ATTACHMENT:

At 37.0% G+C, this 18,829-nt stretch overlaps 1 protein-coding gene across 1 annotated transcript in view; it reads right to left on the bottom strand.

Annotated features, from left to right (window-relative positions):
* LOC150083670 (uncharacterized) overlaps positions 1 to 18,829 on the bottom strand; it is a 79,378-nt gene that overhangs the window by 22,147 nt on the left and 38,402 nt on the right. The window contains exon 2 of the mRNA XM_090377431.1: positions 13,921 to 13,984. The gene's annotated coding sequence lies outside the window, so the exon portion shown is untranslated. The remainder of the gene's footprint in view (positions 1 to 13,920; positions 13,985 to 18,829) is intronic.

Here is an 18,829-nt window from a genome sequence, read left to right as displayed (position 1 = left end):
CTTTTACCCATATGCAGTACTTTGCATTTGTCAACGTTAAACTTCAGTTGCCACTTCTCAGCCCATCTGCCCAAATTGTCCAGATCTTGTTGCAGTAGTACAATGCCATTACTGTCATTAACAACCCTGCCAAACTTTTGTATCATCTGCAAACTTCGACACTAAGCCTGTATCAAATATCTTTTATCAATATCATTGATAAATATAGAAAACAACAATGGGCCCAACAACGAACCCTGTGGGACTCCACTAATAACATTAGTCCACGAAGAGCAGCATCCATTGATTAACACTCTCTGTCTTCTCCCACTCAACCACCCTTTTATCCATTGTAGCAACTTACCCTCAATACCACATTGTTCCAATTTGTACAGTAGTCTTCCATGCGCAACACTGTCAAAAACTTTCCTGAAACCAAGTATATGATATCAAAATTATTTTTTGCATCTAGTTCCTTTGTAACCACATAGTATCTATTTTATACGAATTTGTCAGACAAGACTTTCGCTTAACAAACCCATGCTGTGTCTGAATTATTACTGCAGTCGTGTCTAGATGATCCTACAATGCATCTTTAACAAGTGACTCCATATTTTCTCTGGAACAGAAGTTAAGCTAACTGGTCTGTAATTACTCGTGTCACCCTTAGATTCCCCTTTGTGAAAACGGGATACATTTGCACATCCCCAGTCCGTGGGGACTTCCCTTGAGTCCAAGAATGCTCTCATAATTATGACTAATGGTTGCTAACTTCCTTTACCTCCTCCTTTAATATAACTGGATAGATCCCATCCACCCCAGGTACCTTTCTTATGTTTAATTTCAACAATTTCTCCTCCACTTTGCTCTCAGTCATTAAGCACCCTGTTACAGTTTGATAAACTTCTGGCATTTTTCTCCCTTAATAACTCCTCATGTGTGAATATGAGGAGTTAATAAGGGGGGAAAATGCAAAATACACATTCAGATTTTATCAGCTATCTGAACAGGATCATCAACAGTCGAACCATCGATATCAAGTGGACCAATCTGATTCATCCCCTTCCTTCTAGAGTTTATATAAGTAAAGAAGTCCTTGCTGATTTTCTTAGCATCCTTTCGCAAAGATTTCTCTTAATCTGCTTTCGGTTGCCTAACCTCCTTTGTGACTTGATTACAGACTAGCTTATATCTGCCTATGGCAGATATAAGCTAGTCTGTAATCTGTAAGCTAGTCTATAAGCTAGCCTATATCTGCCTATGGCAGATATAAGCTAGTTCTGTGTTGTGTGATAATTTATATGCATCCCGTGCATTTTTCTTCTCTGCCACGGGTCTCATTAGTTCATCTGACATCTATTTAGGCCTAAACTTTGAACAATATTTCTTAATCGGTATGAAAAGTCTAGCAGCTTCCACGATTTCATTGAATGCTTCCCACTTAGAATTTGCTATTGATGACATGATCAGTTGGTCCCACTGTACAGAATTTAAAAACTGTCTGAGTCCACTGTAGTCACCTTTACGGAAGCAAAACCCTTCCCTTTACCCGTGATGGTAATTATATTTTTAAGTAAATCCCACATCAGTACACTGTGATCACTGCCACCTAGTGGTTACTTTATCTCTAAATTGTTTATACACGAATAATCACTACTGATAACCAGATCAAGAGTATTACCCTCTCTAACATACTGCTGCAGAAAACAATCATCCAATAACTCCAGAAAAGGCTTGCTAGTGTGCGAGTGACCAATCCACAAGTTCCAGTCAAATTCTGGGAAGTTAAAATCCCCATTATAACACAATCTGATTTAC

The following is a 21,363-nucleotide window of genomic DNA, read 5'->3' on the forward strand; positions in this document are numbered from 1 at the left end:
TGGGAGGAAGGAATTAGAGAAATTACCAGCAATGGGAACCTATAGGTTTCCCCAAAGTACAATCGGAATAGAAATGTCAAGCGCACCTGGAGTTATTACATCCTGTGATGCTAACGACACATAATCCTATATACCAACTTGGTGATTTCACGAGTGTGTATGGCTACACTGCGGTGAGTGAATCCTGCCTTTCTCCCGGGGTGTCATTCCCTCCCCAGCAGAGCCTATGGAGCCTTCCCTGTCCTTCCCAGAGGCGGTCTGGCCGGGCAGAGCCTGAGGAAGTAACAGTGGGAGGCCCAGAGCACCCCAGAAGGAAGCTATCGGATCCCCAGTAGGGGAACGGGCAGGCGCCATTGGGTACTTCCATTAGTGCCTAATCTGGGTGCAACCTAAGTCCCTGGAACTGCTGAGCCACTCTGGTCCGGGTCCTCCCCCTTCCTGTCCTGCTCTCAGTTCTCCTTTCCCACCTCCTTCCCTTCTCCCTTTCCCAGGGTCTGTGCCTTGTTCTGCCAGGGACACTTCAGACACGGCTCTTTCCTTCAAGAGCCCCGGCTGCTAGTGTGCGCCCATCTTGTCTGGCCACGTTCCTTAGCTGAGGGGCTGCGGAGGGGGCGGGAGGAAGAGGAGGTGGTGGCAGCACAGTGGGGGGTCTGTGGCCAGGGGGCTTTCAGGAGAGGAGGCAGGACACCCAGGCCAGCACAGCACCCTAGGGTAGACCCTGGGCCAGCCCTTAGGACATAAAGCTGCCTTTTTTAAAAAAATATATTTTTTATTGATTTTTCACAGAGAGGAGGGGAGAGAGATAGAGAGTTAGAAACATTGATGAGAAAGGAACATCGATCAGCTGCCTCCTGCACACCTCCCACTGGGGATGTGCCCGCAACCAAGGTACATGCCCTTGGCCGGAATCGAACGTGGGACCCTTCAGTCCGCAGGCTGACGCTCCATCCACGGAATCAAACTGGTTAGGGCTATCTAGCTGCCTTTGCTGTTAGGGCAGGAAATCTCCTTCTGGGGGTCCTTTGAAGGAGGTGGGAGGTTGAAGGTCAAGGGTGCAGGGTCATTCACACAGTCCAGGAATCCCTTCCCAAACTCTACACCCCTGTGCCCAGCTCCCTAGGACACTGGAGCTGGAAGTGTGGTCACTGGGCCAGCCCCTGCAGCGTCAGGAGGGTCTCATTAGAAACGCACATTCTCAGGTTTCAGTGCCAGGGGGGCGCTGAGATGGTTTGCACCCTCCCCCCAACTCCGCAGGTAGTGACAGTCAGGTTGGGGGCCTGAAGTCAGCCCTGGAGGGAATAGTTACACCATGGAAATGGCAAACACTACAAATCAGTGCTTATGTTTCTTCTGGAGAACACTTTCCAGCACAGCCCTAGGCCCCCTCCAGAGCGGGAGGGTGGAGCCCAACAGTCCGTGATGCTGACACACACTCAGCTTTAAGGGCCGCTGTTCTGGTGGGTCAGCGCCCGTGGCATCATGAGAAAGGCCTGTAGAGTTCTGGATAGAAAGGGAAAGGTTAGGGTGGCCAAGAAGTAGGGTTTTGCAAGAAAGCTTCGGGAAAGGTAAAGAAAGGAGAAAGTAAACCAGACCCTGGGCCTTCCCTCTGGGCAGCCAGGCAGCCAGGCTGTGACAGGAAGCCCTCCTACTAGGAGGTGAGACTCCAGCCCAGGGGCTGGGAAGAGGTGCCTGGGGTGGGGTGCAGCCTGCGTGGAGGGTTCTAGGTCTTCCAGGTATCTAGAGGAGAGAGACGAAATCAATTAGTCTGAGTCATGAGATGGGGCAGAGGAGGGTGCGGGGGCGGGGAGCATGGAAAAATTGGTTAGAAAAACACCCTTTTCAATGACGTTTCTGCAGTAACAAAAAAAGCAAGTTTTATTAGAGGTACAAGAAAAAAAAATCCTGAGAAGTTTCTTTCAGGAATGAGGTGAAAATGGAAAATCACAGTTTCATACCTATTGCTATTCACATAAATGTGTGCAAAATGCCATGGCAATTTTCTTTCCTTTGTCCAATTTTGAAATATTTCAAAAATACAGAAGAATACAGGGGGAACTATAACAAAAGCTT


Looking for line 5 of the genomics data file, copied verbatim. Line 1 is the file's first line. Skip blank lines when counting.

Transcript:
CTTTTACCCATATGCAGTACTTTGCATTTGTCAACGTTAAACTTCAGTTGCCACTTCTCAGCCCATCTGCCCAAATTGTCCAGATCTTGTTGCAGTAGTACAATGCCATTACTGTCATTAACAACCCTGCCAAACTTTTGTATCATCTGCAAACTTCGACACTAAGCCTGTATCAAATATCTTTTATCAATATCATTGATAAATATAGAAAACAACAATGGGCCCAACAACGAACCCTGTGGGACTCCACTAATAACATTAGTCCACGAAGAGCAGCATCCATTGATTAACACTCTCTGTCTTCTCCCACTCAACCACCCTTTTATCCATTGTAGCAACTTACCCTCAATACCACATTGTTCCAATTTGTACAGTAGTCTTCCATGCGCAACACTGTCAAAAACTTTCCTGAAACCAAGTATATGATATCAAAATTATTTTTTGCATCTAGTTCCTTTGTAACCACATAGTATCTATTTTATACGAATTTGTCAGACAAGACTTTCGCTTAACAAACCCATGCTGTGTCTGAATTATTACTGCAGTCGTGTCTAGATGATCCTACAATGCATCTTTAACAAGTGACTCCATATTTTCTCTGGAACAGAAGTTAAGCTAACTGGTCTGTAATTACTCGTGTCACCCTTAGATTCCCCTTTGTGAAAACGGGATACATTTGCACATCCCCAGTCCGTGGGGACTTCCCTTGAGTCCAAGAATGCTCTCATAATTATGACTAATGGTTGCTAACTTCCTTTACCTCCTCCTTTAATATAACTGGATAGATCCCATCCACCCCAGGTACCTTTCTTATGTTTAATTTCAACAATTTCTCCTCCACTTTGCTCTCAGTCATTAAGCACCCTGTTACAGTTTGATAAACTTCTGGCATTTTTCTCCCTTAATAACTCCTCATGTGTGAATATGAGGAGTTAATAAGGGGGGAAAATGCAAAATACACATTCAGATTTTATCAGCTATCTGAACAGGATCATCAACAGTCGAACCATCGATATCAAGTGGACCAATCTGATTCATCCCCTTCCTTCTAGAGTTTATATAAGTAAAGAAGTCCTTGCTGATTTTCTTAGCATCCTTTCGCAAAGATTTCTCTTAATCTGCTTTCGGTTGCCTAACCTCCTTTGTGACTTGATTACAGACTAGCTTATATCTGCCTATGGCAGATATAAGCTAGTCTGTAATCTGTAAGCTAGTCTATAAGCTAGCCTATATCTGCCTATGGCAGATATAAGCTAGTTCTGTGTTGTGTGATAATTTATATGCATCCCGTGCATTTTTCTTCTCTGCCACGGGTCTCATTAGTTCATCTGACATCTATTTAGGCCTAAACTTTGAACAATATTTCTTAATCGGTATGAAAAGTCTAGCAGCTTCCACGATTTCATTGAATGCTTCCCACTTAGAATTTGCTATTGATGACATGATCAGTTGGTCCCACTGTACAGAATTTAAAAACTGTCTGAGTCCACTGTAGTCACCTTTACGGAAGCAAAACCCTTCCCTTTACCCGTGATGGTAATTATATTTTTAAGTAAATCCCACATCAGTACACTGTGATCACTGCCACCTAGTGGTTACTTTATCTCTAAATTGTTTATACACGAATAATCACTACTGATAACCAGATCAAGAGTATTACCCTCTCTAACATACTGCTGCAGAAAACAATCATCCAATAACTCCAGAAAAGGCTTGCTAGTGTGCGAGTGACCAATCCACAAGTTCCAGTCAAATTCTGGGAAGTTAAAATCCCCATTATAACACAATCTGATTTAC